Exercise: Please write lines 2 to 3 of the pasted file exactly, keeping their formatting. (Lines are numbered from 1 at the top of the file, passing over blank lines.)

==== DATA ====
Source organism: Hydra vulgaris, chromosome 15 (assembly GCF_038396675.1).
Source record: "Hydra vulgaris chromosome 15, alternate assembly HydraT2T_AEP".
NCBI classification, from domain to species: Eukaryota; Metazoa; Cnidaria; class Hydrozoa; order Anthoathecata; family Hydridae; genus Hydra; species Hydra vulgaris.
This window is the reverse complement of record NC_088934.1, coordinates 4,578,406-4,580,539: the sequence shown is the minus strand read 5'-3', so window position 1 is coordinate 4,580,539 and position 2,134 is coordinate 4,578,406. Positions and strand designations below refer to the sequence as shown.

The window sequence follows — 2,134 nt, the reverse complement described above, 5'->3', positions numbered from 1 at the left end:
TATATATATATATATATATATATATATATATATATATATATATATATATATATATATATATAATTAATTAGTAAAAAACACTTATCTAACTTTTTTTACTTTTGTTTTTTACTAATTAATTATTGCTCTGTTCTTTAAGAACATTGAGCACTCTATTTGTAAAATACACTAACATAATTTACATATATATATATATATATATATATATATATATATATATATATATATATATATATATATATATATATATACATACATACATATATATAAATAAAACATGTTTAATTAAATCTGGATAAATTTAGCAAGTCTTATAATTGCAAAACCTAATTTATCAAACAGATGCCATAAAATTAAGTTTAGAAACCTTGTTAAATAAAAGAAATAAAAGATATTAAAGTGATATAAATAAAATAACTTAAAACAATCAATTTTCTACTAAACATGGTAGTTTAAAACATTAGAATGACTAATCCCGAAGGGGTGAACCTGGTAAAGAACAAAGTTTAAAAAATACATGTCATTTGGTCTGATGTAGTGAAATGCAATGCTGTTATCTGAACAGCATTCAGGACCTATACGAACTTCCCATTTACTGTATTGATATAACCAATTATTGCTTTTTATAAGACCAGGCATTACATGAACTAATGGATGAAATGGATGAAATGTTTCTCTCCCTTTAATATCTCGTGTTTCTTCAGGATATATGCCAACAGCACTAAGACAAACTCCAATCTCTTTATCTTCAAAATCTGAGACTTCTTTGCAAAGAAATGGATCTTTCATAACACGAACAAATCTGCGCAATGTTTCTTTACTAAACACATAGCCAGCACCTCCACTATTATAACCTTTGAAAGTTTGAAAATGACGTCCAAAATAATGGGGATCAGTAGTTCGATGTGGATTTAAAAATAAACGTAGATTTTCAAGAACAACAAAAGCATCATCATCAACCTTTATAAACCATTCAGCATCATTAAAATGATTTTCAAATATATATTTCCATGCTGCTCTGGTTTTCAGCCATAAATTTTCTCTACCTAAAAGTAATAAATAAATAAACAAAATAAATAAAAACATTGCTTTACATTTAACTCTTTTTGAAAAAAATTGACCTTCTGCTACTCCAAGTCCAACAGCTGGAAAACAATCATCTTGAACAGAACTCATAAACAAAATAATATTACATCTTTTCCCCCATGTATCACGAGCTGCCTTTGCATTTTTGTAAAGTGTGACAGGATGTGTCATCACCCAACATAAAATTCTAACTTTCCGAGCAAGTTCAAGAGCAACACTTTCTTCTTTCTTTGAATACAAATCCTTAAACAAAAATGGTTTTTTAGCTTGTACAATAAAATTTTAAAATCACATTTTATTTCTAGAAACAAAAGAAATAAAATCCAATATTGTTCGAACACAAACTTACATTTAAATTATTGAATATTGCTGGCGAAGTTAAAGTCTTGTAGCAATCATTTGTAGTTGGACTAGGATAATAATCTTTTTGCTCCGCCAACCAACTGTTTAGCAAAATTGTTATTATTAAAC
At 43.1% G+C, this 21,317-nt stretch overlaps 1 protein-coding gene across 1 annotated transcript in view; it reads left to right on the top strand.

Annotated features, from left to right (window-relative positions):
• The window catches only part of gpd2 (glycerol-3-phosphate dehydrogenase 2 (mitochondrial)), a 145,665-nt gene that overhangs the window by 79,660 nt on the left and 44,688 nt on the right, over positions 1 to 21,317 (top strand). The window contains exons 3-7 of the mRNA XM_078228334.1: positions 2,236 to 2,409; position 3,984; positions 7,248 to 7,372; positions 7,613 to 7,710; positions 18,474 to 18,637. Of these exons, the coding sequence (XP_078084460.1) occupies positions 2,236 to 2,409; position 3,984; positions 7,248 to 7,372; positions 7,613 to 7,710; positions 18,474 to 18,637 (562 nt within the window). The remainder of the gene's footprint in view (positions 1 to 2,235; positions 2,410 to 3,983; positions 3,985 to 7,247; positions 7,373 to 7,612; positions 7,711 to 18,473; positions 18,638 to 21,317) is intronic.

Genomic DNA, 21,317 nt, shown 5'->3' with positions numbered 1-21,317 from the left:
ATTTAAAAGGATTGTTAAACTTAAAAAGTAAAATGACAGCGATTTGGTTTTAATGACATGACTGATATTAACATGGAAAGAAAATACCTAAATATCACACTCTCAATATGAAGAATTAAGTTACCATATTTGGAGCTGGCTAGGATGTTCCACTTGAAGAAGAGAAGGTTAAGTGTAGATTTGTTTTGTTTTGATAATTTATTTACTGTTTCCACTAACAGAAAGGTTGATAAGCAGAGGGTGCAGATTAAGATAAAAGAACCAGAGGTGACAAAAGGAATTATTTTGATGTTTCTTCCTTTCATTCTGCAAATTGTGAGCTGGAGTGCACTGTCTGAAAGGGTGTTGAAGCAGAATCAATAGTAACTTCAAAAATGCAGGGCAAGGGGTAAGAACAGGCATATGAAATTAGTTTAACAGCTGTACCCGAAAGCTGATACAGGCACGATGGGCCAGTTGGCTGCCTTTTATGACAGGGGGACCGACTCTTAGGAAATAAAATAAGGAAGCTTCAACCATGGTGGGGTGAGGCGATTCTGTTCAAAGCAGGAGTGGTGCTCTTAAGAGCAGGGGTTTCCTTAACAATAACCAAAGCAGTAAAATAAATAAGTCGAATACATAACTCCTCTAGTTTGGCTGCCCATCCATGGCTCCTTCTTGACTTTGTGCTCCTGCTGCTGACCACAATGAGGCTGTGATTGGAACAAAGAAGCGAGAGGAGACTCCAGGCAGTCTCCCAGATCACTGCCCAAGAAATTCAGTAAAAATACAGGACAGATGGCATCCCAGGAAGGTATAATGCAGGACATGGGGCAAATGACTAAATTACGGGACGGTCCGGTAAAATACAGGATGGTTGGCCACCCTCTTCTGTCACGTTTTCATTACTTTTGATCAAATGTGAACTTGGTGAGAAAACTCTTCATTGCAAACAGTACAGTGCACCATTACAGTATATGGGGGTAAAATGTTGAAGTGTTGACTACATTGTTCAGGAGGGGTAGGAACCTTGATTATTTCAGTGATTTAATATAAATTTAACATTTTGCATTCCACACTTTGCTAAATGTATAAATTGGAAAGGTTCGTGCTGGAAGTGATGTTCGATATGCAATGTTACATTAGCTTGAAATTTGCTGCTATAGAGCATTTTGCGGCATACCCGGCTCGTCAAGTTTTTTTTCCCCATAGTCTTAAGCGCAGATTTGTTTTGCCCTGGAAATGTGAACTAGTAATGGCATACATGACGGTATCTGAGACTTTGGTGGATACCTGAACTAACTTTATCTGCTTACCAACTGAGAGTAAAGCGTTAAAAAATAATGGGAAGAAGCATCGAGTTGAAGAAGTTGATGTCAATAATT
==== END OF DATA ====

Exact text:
Source record: "Hydra vulgaris chromosome 15, alternate assembly HydraT2T_AEP".
NCBI classification, from domain to species: Eukaryota; Metazoa; Cnidaria; class Hydrozoa; order Anthoathecata; family Hydridae; genus Hydra; species Hydra vulgaris.